The porcelain pagoda of the Pao-en-szu of Nanking

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The porcelain pagoda of the Pao-en-szu of Nanking. Wellcome Collection. Attribution 4.0 International (CC BY 4.0). Source: Wellcome Collection.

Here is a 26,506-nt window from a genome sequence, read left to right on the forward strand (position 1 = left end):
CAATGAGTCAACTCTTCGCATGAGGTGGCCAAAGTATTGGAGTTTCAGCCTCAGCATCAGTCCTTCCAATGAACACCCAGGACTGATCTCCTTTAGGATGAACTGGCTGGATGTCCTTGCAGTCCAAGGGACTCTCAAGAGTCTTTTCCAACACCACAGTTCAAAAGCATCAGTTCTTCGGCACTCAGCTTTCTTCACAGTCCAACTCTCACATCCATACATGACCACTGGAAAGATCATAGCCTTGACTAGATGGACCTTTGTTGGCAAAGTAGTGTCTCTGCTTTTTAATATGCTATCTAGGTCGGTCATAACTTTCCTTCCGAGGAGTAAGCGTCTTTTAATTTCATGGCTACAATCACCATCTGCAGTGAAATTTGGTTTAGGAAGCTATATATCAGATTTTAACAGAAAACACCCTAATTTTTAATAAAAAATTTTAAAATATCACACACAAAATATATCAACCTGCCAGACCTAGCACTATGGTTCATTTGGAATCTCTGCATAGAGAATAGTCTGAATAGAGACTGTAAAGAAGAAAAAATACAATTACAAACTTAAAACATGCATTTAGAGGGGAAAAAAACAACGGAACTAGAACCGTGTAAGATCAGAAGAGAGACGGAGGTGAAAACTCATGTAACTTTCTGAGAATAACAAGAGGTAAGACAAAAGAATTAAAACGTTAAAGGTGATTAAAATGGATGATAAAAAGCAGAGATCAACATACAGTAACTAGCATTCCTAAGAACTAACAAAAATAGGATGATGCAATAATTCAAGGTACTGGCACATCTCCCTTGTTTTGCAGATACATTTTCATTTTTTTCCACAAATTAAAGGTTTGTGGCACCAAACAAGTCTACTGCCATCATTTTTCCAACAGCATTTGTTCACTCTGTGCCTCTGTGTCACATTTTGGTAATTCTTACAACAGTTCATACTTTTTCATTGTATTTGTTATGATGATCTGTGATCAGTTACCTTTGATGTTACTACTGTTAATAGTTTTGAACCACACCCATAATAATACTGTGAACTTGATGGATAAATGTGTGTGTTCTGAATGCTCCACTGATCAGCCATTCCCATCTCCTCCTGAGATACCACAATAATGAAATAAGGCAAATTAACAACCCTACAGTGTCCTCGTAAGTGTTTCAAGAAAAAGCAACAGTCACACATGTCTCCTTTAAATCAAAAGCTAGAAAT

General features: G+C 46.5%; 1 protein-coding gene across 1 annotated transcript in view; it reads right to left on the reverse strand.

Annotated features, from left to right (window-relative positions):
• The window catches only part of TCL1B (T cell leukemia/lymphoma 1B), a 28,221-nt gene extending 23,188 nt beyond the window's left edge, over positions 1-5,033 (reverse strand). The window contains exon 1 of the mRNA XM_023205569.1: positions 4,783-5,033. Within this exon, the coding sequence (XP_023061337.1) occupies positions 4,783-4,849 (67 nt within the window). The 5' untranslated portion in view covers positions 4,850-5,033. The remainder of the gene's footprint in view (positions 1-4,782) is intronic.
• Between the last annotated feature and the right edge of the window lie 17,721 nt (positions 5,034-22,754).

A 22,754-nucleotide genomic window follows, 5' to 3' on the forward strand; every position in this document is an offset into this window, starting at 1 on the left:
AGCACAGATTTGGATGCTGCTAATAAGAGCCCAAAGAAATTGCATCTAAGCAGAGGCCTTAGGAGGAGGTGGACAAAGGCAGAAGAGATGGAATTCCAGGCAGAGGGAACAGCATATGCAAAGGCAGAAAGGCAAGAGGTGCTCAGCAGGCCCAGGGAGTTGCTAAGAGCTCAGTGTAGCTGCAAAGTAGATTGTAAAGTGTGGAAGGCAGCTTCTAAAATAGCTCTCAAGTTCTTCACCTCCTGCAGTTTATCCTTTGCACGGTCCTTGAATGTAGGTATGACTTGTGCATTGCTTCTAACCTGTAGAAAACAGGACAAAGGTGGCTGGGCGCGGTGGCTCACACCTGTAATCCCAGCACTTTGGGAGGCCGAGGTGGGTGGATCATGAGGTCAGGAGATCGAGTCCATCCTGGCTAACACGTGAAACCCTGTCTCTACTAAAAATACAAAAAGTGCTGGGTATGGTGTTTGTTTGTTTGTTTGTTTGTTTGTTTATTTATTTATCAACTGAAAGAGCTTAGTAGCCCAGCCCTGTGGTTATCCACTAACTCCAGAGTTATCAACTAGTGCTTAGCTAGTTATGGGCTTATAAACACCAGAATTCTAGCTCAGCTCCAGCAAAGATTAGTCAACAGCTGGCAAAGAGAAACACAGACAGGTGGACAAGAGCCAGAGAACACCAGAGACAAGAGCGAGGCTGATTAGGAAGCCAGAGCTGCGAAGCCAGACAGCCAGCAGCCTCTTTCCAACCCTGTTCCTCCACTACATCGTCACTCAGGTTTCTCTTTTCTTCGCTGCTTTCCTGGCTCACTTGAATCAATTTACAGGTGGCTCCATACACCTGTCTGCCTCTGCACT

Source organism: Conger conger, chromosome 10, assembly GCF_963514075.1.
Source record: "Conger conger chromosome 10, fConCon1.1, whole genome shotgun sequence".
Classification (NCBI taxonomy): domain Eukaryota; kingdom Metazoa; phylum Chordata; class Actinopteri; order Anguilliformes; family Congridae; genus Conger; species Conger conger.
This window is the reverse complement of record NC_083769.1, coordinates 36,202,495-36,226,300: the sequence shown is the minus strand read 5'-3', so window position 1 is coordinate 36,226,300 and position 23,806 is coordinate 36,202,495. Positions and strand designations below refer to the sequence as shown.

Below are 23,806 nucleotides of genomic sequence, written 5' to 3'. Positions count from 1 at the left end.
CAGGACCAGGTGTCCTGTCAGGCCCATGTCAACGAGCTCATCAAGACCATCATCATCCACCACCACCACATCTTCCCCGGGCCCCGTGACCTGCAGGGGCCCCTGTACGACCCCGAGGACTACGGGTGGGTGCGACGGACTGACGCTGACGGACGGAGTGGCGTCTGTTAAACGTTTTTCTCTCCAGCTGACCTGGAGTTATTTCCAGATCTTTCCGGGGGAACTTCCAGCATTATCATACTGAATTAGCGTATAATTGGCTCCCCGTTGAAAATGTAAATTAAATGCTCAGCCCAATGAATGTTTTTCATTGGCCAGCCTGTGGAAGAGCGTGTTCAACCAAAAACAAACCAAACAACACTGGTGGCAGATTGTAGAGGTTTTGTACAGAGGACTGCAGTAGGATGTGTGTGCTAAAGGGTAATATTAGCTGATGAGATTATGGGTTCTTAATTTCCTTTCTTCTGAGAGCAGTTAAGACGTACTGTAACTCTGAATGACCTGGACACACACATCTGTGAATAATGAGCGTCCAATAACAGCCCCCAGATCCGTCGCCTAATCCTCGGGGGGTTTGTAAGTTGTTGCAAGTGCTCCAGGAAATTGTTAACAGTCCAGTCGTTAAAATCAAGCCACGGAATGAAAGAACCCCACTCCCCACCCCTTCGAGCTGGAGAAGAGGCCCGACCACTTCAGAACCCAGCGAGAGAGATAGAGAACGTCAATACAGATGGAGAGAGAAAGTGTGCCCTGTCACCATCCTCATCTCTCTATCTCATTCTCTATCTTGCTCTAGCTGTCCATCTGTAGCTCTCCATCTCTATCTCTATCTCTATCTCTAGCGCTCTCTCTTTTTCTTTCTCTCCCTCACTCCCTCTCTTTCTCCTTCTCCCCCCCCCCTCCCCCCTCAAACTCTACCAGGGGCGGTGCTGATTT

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Pictorial map of the porcelain pagoda (or stupa) of the Pao-en-szu of Nanking. In Chinese, the pagoda was called Bao'ensi, the 'Temple of Gratitude.' The Europeans called it the 'Porcelain Tower' and considered it one of the wonders of the world. The pagoda had an octagonal base about 30 meters in diameter and was nine stories, or about 80 meters high. It was covered with porcelain bricks, which during the night were lighted by as many as 140 lamps. The tiles had colourful images of animals, landscapes, flowers, and bamboo. No records of the origin of its construction have been preserved but we know it was restored in 1808. This illustration, acquired by Wellcome in 1840, obviously represents the final look of this famous monument. The pagoda was destroyed during the Taiping rebellion in China (1853 - 1864).

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